Rice’s message, in short, was that the rebels would have to help stop a war hundreds of miles outside their reach before America put its shoulder to the wheel to preserve their fragile peace at home—a peace that America had been crucial in making. Rice’s one-time favorites had made a serious mistake. Not only had they allowed moral complexity to seep into their conflict, they’d done so in the shadow of a rival conflict where right and wrong seemed far clearer. Worst of all, ending their conflict required a deal with the other conflict’s devil. Helping them push peace over the finish line would no longer feel so warm and fuzzy. The South Sudanese referendum would survive—but in spite of Rice, not because of her.
The crucial question about the White Savior Industrial Complex and its armed wing, humanitarian interventionism, is “why.” Why do we find more moral gratification in having good intentions than in producing good outcomes? Why do we accept mere symbols of being good—the Facebook photo with the orphan, the public diplomatic démarche, the battleship steaming toward the Oppressor—as evidence of good outcomes, or even as good outcomes in themselves?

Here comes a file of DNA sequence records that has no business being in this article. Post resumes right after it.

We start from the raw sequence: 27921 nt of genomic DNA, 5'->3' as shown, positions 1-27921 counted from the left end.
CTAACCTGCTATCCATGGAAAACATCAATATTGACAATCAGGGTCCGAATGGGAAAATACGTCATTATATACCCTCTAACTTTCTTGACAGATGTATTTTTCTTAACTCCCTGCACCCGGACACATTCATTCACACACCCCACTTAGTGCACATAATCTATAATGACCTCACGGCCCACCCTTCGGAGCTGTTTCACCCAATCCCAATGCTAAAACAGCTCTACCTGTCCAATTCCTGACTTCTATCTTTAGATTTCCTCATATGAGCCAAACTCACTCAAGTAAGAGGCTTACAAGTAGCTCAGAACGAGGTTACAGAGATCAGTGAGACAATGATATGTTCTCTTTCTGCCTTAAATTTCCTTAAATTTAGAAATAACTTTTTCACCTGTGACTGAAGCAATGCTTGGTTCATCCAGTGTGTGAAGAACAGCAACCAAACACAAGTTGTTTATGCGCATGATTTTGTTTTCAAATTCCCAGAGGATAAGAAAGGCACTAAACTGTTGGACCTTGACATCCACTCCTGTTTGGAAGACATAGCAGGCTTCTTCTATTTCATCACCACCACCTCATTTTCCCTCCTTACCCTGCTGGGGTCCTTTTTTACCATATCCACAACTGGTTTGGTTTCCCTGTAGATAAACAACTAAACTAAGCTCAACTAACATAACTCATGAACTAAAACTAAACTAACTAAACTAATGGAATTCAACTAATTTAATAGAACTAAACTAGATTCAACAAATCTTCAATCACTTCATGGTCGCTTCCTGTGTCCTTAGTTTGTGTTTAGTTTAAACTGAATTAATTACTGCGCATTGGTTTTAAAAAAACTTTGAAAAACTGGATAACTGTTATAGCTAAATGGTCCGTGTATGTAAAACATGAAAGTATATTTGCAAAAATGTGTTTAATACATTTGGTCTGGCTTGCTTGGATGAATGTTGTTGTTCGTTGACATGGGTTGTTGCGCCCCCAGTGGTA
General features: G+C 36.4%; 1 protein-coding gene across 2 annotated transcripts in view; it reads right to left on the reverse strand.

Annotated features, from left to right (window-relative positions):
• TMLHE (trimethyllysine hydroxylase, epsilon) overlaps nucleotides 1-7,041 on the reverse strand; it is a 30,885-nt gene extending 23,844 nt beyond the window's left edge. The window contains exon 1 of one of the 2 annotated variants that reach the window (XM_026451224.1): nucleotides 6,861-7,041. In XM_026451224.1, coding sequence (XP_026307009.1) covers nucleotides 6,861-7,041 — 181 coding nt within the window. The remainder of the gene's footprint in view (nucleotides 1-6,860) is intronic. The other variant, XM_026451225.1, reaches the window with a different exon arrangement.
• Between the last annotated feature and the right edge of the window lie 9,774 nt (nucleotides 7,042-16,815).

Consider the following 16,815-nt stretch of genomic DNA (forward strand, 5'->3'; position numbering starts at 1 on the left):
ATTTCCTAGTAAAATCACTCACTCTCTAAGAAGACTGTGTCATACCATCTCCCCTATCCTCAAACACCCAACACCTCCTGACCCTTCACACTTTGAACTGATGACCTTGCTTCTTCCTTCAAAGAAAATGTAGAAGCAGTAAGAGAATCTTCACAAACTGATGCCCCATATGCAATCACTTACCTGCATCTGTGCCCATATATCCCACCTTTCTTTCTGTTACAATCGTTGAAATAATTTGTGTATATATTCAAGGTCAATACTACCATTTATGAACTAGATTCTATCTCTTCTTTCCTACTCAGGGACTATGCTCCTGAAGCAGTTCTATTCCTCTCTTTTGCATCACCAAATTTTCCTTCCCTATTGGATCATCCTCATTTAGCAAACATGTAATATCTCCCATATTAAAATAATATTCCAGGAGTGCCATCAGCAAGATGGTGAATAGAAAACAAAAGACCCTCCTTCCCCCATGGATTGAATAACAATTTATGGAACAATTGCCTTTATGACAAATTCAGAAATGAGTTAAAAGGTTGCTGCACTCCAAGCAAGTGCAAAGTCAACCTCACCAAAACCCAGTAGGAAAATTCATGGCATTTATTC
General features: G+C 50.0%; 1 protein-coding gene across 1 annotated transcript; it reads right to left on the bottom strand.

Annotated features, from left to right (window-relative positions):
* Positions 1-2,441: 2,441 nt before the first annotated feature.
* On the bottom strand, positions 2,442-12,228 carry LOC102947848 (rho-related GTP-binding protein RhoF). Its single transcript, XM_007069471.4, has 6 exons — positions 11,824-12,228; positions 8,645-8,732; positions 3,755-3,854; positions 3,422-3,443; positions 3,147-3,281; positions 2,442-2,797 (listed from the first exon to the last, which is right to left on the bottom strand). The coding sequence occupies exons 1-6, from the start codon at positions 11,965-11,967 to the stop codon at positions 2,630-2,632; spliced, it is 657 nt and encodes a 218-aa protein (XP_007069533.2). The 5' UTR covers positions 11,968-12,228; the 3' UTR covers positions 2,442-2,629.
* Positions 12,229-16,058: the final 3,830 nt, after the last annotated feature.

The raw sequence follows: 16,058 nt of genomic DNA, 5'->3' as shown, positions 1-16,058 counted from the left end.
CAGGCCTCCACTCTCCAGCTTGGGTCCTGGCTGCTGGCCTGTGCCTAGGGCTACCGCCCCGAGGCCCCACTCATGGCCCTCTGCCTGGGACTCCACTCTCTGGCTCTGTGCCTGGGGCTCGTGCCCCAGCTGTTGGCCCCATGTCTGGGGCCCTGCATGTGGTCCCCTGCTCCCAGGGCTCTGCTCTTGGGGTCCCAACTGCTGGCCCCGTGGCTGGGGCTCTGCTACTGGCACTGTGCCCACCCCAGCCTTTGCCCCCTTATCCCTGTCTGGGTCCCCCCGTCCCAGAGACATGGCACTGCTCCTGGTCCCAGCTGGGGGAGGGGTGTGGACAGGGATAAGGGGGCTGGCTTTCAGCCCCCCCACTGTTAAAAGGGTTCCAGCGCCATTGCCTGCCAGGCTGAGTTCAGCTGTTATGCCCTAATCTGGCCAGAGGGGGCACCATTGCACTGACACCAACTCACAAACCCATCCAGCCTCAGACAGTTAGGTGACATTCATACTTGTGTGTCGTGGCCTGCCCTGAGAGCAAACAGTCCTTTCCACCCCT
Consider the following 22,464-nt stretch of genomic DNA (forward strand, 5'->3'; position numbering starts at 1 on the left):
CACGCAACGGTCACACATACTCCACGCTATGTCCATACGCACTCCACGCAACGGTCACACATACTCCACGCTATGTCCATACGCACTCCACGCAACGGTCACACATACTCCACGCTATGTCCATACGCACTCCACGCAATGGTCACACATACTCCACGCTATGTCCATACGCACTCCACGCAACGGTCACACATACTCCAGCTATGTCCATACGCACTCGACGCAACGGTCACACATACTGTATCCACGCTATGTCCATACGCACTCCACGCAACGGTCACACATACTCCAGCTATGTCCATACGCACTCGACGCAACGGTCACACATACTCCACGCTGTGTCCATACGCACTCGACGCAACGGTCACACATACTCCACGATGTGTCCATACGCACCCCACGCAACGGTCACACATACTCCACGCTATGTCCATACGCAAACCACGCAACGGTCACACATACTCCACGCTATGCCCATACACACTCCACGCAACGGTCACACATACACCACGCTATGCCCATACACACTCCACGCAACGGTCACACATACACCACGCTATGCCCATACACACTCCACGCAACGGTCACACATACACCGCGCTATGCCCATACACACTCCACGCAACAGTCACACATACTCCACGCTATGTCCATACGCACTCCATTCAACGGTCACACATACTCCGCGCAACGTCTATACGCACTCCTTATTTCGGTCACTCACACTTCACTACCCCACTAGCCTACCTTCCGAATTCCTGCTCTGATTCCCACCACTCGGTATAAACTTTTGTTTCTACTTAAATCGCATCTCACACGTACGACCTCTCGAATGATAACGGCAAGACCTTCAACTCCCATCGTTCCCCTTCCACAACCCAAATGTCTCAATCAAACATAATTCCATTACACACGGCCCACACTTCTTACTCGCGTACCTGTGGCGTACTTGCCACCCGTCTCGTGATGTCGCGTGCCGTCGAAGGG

Rafia Zakaria sees two roots. First, when we don’t see the complexity of other societies—when we don’t know their politics and we see only suffering—it seems clear which intentions are good. And this clarity of intentions can even seem nonpartisan, which isn’t the case when we try to fix our own society: “Unlike the problems of other societies, the failing inner city schools in Chicago or the haplessness of those living on the fringes in Detroit [are] connected to larger political narratives,” notes Zakaria. You won’t start any arguments at cocktail parties or Thanksgiving dinner if you mention your Haitian orphanage trip or your distaste for a brutal African dictator. You will if you talk about affirmative action or healthcare reform.
Second, says Zakaria, our problems are often hard to even identify, let alone find solutions for, while those of impoverished societies seem immediate and obvious:
Western nations are full of well-fed individuals plagued by less explicit hardships such as the disintegration of communities and the fraying of relationships against the possibilities of endless choices. The burdens of manic consumption and unabated careerism are not as easily pitied as crumbling shanties and begging babies. Against this landscape, volunteerism presents an escape, a rare encounter with an authenticity sorely missed, hardship palpably and physically felt.